IGNATIUS ('I'~/vrinos), bishop of Antioch, one of the “Apostolic Fathers.” No one connected with the history of the early Christian Church is more famous than Ignatius, and yet among the leading churchmen of the time there is scarcely one about whose career we know so little. Our only trustworthy information is derived from the letters which he wrote to various churches on his last journey from Antioch to Rome, and from the short epistle of Polycarp to the Philippians. The earlier patriotic writers seem to have known no more than we do. Irenaeus, for instance, gives a quotation from his Epistle to the Romans and does not appear to know (or if he knew he has forgotten) the name of the author, since he describes him (Adv. haer. v. 28. 4) as “ one of those belonging to us ” (ns Tall! tiperépwv). If Eusebius possessed any knowledge about Ignatius apart from the letters he never reveals it. The only shred of extra information which he gives us is the statement that Ignatius “ was the second successor of Peter in the bishopric of Antioch ” (Eccles. hisl. iii. 36). Of course in later times a cloud of tradition arose, but none of it bears the least evidence of trustworthiness. The martyrologies, from which the account of his martyrdom that used to appear in uncritical church histories is taken, are full of anachronisms and impossibilities. There are two main types-the Roman and the Syrian-out of which the others are compounded. They contradict each other in many points and even their own statements in different places are sometimes quite irreconcilable. Any truth that the narrative may contain is hopelessly overlaid with fiction. We are therefore limited to the Epistles for our information, and before we can use even these we are confronted with a most complex critical problem, a problem which for ages aroused the most bitter controversy, but which happily now, thanks to the labours of Zahn, Lightfoot, Harnack and Funk, may be said to have reached a satisfactory solution.

I. The Problem of the Three Recensions.-The Ignatian problem arises from the fact that We possess three different recension's of the Epistles. (a) The short recension (often called the Vossian) contains the letters to the Ephesians, Magnesians, Trallians, Romans, Philadelphians, Smyrnaeans and to Polycarp. This recension was derived in its Greek form from the famous Medicean MS. at Florence and first published by Vossius in 1646 (see Theol. Literaturzeilung, 1906, 596 f., for an early papyrus fragment in the Berlin Museum, containing Ad Smyrn. iii.fin. xii. init). In the Medicean MS. the Epistle to the Romans is missing, but a Greek version of this epistle was discovered by Ruinart, embedded in a martyrium, in the National Library at Paris and published in 1689. There are also (1) a Latin version made by Robert Grosseteste, bishop of Lincoln, about 1250, and published by Ussher in 1644-two years before the Vossian -edition appeared; (2) an Armenian version which was derived from a Syriac not earlier than the 5th century and published at Constantinople in 1783; (3) some fragments of a Syriac version published in Cureton's edition of Ignatius; (4) fragments of a Coptic version first published in Lightfoot's work (ii. 859-882). (IJ) The long recension contains the seven Epistles mentioned above in an expanded form and several additional letters besides. The Greek form of the recension, which has been preserved in ten MSS., has thirteen letters, the additional ones being to the Tarsians, the Philippians, the Antiochians, to Hero, to Mary of Cassobola and a letter of Mary to Ignatius. The Latin form, of which there are thirteen extant MSS., omits the l.etter of Mary of Cassobola, but adds to the list the Laus Heronis, two Epistles to the apostle John, one to the Virgin Mary and one from Mary to Ignatius. (c) The Syriac or C'ur'ezfoniah recension contains only three Epistles,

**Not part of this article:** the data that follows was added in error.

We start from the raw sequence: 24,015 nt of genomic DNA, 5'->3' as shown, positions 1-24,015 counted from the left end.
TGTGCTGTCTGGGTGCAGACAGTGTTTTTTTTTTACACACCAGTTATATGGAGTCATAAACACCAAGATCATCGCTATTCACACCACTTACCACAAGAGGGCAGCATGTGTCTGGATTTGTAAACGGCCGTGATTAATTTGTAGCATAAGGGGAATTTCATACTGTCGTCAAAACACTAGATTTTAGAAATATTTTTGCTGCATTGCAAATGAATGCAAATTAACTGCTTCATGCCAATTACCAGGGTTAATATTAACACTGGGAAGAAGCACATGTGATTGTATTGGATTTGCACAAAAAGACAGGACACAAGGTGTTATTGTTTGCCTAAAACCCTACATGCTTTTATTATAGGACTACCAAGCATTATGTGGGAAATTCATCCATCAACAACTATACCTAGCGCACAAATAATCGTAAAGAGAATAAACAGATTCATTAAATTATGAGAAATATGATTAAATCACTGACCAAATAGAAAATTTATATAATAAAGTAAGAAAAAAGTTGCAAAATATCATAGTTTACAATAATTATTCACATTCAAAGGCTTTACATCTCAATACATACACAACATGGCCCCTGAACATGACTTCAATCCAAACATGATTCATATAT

viz. to Polycarp, to the Romans, and to the Ephesians, and these when compared with the same letters in the short and long recension's are found to be considerably abbreviated. The Syriac recension was made by William Cureton in 1845 from three Syriac MSS. which had recently been brought from the